Despite the lack of an on-going law enforcement presence, fish and game officers have, and will continue, to issue citations for any illegal fishing activities that they see. But for now, snagging salmon is a problem that promises to last as long as the salmon run.
 

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Some people accidently snag some don't but what realy gets to me is when Someone catches a fish see's how black it is and leaves it on the bank. One occasion I saw a man pull up a 40 + pound chinook out of the Lewis leave it fordead it was very black, then he caught his limit of bright ones and left. It was a big hen eggs werejust about comming out. When you do this the fish can't spawn then there are less fish that make it back that makes me mad.
Kalama high cross country is best.
<font size="2" face="verdana,arial,helvetica">
 

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I agree with you Sturgeon Bait. I have release two Chinook in the past couple days.

Tonight I helped a guy land a fat hen (about 30#) that was about a week from being ripe. He said that he was going to smoke it. :shrug: I went on to say that the meat was going to be pale and that there is not a Fall Chinook program on the NFL and all the fish are natural spawners.

He took it away... :shrug:

:smile:
 

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"I don't like seeing this kind of unethical behavior and there's a lot of people here that don't like seeing it, but I'm not really sure what you can do about it."
<font size="2" face="verdana,arial,helvetica">I think the obvious start of a solution is to call the number listed below. They may not respond to every call, but it creates an incident report and if the numbers of incident reports are large enough, the legislature will have to fund more enforcement officers to address the problem. If they don't have a measure of the extent of the problem, they won't fund it. Use the phone, don't expect an arrest this year, but understand that every report helps get the mechanics in place to address the problem in the future.
 

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Mark,
Great to hear of the efforts your putting into the hatchery and your continued support of the resource there.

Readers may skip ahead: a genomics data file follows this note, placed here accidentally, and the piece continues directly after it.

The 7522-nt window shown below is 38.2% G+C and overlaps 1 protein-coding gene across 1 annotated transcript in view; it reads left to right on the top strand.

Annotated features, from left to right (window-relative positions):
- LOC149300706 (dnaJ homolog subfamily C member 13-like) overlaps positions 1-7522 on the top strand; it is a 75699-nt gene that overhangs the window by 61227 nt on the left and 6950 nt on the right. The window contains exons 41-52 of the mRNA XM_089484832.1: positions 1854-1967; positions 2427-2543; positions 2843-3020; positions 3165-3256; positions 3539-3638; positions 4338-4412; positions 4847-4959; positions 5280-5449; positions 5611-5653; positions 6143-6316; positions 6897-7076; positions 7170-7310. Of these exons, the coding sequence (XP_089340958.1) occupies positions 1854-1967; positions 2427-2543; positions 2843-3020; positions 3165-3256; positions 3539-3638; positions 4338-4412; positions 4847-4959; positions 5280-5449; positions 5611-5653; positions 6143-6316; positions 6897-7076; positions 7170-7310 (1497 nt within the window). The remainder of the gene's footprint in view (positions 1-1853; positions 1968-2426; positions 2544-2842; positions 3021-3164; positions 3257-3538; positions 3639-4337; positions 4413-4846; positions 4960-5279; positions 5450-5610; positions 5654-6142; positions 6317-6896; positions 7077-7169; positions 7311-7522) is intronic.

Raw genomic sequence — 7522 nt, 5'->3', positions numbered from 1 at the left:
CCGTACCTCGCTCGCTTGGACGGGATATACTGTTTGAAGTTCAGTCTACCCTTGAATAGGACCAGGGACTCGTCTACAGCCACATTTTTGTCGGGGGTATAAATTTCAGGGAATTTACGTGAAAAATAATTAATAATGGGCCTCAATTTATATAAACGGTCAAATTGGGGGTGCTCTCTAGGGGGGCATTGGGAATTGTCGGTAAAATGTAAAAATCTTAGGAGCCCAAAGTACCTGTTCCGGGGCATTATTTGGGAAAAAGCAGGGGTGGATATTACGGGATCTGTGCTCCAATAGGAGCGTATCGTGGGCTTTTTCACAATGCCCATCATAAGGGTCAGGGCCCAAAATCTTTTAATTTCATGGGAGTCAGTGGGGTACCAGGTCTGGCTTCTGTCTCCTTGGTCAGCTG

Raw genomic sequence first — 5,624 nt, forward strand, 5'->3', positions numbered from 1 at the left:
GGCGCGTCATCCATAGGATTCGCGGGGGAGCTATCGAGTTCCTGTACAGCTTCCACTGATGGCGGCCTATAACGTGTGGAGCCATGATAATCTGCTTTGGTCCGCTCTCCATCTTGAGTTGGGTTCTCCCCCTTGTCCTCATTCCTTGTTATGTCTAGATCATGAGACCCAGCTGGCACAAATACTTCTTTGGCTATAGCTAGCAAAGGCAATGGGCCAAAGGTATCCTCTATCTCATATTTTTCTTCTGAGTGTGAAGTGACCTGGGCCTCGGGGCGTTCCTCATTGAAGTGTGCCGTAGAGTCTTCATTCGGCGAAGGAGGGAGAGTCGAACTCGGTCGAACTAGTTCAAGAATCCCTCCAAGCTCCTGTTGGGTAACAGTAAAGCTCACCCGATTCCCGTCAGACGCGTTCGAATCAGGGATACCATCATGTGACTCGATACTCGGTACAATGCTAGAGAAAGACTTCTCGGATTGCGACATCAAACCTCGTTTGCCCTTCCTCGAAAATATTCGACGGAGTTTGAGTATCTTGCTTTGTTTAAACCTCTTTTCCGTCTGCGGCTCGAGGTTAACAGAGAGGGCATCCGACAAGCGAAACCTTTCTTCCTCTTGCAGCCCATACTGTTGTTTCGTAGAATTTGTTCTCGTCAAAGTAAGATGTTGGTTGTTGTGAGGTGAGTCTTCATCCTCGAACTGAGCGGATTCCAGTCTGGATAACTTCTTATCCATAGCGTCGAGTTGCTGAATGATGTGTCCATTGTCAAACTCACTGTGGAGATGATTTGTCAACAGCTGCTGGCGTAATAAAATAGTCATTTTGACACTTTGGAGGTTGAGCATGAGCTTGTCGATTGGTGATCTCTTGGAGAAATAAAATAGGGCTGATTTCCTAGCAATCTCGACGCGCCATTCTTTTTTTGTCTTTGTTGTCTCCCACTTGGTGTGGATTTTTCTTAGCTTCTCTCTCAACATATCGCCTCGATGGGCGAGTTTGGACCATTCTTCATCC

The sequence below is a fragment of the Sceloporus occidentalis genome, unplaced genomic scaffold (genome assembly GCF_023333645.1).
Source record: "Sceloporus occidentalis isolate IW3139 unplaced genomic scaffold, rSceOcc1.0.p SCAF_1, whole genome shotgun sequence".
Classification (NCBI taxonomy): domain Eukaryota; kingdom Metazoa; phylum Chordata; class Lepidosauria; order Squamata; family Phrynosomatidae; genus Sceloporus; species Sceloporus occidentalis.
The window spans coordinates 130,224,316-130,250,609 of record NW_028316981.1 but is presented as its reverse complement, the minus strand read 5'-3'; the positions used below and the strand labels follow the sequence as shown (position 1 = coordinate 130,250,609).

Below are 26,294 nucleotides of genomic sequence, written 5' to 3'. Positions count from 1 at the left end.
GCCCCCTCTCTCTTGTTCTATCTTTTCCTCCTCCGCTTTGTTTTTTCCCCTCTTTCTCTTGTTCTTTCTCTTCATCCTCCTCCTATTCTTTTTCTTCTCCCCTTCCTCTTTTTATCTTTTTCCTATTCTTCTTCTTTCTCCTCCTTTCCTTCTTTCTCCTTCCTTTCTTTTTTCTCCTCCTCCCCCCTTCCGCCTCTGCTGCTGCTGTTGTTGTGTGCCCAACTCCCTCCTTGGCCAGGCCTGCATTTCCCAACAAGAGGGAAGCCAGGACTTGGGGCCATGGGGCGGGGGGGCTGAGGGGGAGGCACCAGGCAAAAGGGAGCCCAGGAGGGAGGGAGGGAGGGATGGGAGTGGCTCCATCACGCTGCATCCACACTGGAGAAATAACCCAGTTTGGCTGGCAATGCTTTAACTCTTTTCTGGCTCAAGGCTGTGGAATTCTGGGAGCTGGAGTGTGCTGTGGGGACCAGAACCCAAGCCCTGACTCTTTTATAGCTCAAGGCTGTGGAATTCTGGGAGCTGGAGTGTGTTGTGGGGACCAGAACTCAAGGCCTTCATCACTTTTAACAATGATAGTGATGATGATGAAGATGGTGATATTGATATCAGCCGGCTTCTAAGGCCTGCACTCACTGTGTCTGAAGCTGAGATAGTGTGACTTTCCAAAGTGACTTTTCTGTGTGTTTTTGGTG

To bad some just don't get it!! :shrug:
See ya on the water there mid Oct, once the modern firearm starts.
 

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Dan - Thanks! It's fun getting the snot beat out of you by a few hundred salmon. :wink: I've only been there a couple days, but I really am enjoying the job and processing the fish! Let see if I feel the same way after 40,000 fish. :shocked:

:smile:

[ 09-17-2003, 09:59 PM: Message edited by: Fast Water ]
 

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I was at the Meathole with Snapshot maggoting today. Lots of darker fish. About 200 people, 80% snaggers. I waded out and tried jig bobber and rubber worms after work. We got outta there and try the lower river with plugs. Slow. I'd say stick to Alvins in the Columbia for brighter fish. Can't wait for duck/pheasant/Winter Steel.

[ 09-17-2003, 11:02 PM: Message edited by: Dr Strangelove ]
 

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Jennie,

I haven't witnessed the Lewis situation, but I have seen the hoards on two Hood Canal tributaries. The Skokomish and the Quilcene both have reputations for being major snagging venues.

As I posted in the snagging thread, WDFW has very little incentive to step up enforcement. Fines go to the jurisdiction that the citation was written in.

I propose we get legislation passed to require a mandatory fish and game ethics class and community service picking up trash on the rivers in addition to fines. Violators would be required to pay for the class and WDFW gets to keep excess funds.
 

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Discussion Starter · #16 ·
I'm in. Anything. This is just plain GROSS.

Jen
 

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I was at the NFL last night and was amazed at how many people are snagging. Hooked and landed a nice 40# buck Chinook and he was hooked in the mouth inside out that is. THat was my fisr trip to the river for a couple of weeks. I agree with AuntyM make em do community service picking up around the rivers all the garbage they probably left.
 

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The snagging was only part of the madness. You see the way the small amount of snagged fish were released. Drag the fish throught the rocks,then chuck it back in. Pull a fish half way up the bank, pull the hook out and just leave the fish setting there. They have hunting classes so why not fishing classes. At least then no one could say they didn't know what the effect was on the fish or that it was illegal.SS :mad: